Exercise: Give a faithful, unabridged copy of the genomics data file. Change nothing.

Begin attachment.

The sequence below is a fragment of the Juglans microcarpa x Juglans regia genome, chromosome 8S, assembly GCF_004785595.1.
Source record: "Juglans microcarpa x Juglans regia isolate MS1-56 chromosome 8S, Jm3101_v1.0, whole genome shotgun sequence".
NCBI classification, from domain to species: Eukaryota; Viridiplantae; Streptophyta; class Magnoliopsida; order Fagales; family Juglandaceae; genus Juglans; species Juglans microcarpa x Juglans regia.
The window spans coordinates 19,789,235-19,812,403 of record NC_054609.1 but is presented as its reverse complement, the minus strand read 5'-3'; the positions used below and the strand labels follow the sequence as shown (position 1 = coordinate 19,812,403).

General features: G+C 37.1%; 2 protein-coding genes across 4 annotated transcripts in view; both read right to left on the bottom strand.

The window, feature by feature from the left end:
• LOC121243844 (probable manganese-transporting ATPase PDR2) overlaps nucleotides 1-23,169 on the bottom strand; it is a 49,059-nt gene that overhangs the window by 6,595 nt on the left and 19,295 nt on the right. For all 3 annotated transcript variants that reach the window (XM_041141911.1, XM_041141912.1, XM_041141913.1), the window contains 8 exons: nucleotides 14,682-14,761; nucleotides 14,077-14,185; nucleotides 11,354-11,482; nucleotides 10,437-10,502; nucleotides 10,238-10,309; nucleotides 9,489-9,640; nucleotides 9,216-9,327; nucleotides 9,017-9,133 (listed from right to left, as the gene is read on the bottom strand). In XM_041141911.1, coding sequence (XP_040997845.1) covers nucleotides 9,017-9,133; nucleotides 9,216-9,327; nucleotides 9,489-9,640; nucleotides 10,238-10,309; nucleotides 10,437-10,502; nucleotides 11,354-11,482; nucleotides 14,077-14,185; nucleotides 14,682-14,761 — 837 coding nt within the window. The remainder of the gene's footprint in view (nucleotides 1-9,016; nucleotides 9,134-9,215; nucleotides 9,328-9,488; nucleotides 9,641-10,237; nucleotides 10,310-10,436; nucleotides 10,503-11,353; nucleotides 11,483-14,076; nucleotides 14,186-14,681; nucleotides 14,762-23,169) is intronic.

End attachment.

The sequence below is a fragment of the Juglans microcarpa x Juglans regia genome, chromosome 8S, assembly GCF_004785595.1.
Source record: "Juglans microcarpa x Juglans regia isolate MS1-56 chromosome 8S, Jm3101_v1.0, whole genome shotgun sequence".
NCBI classification, from domain to species: Eukaryota; Viridiplantae; Streptophyta; class Magnoliopsida; order Fagales; family Juglandaceae; genus Juglans; species Juglans microcarpa x Juglans regia.
The window spans coordinates 19,789,235-19,812,403 of record NC_054609.1 but is presented as its reverse complement, the minus strand read 5'-3'; the positions used below and the strand labels follow the sequence as shown (position 1 = coordinate 19,812,403).

General features: G+C 37.1%; 2 protein-coding genes across 4 annotated transcripts in view; both read right to left on the bottom strand.

The window, feature by feature from the left end:
• LOC121243844 (probable manganese-transporting ATPase PDR2) overlaps nucleotides 1-23,169 on the bottom strand; it is a 49,059-nt gene that overhangs the window by 6,595 nt on the left and 19,295 nt on the right. For all 3 annotated transcript variants that reach the window (XM_041141911.1, XM_041141912.1, XM_041141913.1), the window contains 8 exons: nucleotides 14,682-14,761; nucleotides 14,077-14,185; nucleotides 11,354-11,482; nucleotides 10,437-10,502; nucleotides 10,238-10,309; nucleotides 9,489-9,640; nucleotides 9,216-9,327; nucleotides 9,017-9,133 (listed from right to left, as the gene is read on the bottom strand). In XM_041141911.1, coding sequence (XP_040997845.1) covers nucleotides 9,017-9,133; nucleotides 9,216-9,327; nucleotides 9,489-9,640; nucleotides 10,238-10,309; nucleotides 10,437-10,502; nucleotides 11,354-11,482; nucleotides 14,077-14,185; nucleotides 14,682-14,761 — 837 coding nt within the window. The remainder of the gene's footprint in view (nucleotides 1-9,016; nucleotides 9,134-9,215; nucleotides 9,328-9,488; nucleotides 9,641-10,237; nucleotides 10,310-10,436; nucleotides 10,503-11,353; nucleotides 11,483-14,076; nucleotides 14,186-14,681; nucleotides 14,762-23,169) is intronic.